Another limiting factor is the reluctance of many biological parents to give up their parental rights even though they cannot raise their children, said Takahashi. With the exception of orphans, the biological parents must give their consent for adoption to be possible.

As of the end of March, only 29 children were under the care of registered foster parents who were expected to complete adoption procedures in Tokyo. About 120 couples are on a waiting list, Takahashi said.

Adoption of kids from overseas is meanwhile practically unheard of in Japan. In the United States, by contrast, 13 percent of adopted children were born in another country. In Germany, such children make up nearly a third of the total.

Cultural norms about what constitutes a family also play a big part. "(When) Westerners say they want to adopt a child, it is because they are blessed with such capability and want to do so for the sake of the child," said Kuniko Omori, general director of International Social Service Japan, a welfare organization headquartered in Geneva that offers advice for people seeking to adopt internationally.

Age or disability hardly matters to adoptive parents in the West, Omori said. "In the mind-set of many Japanese, there is still the sense that they want to adopt the child to carry on the family line."

In prewar Japan, adoption, particularly among relatives, was a common way of maintaining the family name, business and fortune. This remains the case today.

A prominent example is Prime Minister Shinzo Abe's younger brother, Nobuo Kishi, an Upper House member of the Liberal Democratic Party who was adopted by the family of his grandfather, the late Prime Minister Nobusuke Kishi. LDP lawmaker Seiko Noda was born Seiko Shima but was adopted by her grandfather, Uichi Noda, who was also an LDP Diet member, to take his family name.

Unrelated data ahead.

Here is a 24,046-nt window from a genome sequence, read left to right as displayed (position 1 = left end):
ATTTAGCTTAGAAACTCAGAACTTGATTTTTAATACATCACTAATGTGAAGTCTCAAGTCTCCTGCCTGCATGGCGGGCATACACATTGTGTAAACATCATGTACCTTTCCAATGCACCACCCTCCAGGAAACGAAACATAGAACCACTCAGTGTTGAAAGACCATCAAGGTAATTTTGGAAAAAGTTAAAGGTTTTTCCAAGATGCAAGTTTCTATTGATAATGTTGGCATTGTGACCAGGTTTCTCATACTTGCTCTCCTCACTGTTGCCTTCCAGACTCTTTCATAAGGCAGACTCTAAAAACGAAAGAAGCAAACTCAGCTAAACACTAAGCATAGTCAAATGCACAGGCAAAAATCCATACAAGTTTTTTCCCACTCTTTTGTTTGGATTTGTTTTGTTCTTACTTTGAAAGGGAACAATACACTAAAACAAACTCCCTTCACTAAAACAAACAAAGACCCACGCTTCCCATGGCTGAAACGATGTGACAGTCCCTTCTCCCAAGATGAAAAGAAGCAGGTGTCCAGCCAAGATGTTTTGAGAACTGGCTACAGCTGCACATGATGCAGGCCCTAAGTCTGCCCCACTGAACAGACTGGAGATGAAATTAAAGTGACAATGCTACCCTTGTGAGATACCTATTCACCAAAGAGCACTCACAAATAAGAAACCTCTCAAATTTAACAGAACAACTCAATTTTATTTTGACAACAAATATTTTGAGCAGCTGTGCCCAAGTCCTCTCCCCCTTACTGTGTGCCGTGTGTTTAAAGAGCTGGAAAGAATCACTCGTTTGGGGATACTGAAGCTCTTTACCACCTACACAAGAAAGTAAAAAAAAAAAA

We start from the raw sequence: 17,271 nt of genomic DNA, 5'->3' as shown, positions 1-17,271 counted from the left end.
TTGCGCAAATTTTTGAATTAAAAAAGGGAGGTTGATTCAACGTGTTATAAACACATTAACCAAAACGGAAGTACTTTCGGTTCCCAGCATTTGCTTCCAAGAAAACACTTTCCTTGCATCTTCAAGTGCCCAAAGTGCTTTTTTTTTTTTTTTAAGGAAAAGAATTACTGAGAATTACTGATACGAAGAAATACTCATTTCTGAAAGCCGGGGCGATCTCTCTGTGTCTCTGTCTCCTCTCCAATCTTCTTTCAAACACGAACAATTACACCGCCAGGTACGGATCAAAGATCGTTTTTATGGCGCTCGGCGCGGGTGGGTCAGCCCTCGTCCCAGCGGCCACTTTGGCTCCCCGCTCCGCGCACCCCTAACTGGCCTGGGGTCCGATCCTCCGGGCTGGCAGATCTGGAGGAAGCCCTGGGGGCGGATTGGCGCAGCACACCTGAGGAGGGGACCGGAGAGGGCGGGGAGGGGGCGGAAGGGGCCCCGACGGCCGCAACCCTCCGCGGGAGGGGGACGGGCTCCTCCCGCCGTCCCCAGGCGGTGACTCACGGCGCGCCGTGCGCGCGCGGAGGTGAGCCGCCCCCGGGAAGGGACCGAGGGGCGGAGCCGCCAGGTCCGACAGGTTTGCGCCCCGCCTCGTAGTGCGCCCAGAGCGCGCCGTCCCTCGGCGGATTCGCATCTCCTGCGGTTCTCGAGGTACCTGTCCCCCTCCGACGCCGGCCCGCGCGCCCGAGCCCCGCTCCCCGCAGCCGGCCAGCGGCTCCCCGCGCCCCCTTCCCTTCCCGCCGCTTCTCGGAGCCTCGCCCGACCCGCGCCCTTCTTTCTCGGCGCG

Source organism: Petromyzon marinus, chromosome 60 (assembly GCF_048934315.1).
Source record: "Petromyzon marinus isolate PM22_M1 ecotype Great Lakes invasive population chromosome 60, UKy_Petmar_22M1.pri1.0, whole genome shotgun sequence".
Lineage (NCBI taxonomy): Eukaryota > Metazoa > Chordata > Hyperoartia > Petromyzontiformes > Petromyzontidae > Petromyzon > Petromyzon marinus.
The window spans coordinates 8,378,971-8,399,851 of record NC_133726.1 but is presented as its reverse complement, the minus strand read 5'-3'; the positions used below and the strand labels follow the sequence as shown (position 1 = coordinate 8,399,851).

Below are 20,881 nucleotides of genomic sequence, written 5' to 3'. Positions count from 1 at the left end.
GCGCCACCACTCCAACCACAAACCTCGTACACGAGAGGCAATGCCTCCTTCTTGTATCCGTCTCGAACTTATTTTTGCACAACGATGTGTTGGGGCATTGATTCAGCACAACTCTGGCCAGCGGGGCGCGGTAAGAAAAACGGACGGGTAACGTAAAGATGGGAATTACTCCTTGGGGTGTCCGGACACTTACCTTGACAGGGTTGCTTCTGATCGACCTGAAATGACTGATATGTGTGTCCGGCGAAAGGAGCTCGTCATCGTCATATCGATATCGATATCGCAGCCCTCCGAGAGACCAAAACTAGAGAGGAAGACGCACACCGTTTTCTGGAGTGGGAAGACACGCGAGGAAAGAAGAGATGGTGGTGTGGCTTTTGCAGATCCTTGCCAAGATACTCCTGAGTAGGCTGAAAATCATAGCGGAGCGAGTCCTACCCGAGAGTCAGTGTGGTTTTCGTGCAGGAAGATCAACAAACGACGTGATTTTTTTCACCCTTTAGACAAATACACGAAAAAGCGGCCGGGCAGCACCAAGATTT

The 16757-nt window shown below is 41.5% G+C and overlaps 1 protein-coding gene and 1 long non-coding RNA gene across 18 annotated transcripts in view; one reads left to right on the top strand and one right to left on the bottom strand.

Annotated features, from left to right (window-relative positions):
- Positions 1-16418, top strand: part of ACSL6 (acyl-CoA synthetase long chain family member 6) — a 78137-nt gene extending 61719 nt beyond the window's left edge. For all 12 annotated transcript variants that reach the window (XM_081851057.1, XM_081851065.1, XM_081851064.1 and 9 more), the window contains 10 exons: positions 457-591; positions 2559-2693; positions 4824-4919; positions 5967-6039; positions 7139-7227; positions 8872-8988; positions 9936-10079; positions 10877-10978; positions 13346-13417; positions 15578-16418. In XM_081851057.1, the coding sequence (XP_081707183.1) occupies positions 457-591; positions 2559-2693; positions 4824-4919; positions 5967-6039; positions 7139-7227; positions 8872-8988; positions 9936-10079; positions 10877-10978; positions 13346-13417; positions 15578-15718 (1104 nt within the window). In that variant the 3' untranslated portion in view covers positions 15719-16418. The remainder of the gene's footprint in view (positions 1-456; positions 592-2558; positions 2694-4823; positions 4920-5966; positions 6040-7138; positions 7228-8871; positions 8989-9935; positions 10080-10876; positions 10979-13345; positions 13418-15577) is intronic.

Both Takahashi and Omori said they warn couples that it is against a child's interests to be placed in a home where the parents want a child simply to keep the family name alive, and that their chances of being selected as foster parents are low if that is their motivation.

Omori said Japanese tend to think that biological parents should raise children and look down on those who can't.

Aoyama Gakuin University professor Junichi Shoji's experiences as a foster parent substantiates Omori's view.

"Some people praise me for doing it, and some view it as an odd thing to do to take care of other people's children," said Shoji, who specializes in child welfare issues. He has been a foster parent to several children since 1983 and adopted one by mutual agreement when the child turned 18.

Adoption at a young age does help solidify the legal status and living conditions of the child, Shoji said. Looking at the reality of Japan, however, Shoji thinks foster parenting would be the best way to support children. But there are never enough registered foster parents, he said.

Takahashi of the metropolitan government shares that concern. "There are many children who need protection, but living in groups is not in the best interest of children," she said. "We need more people to register as foster parents so that we can choose the best family for the child to be raised in."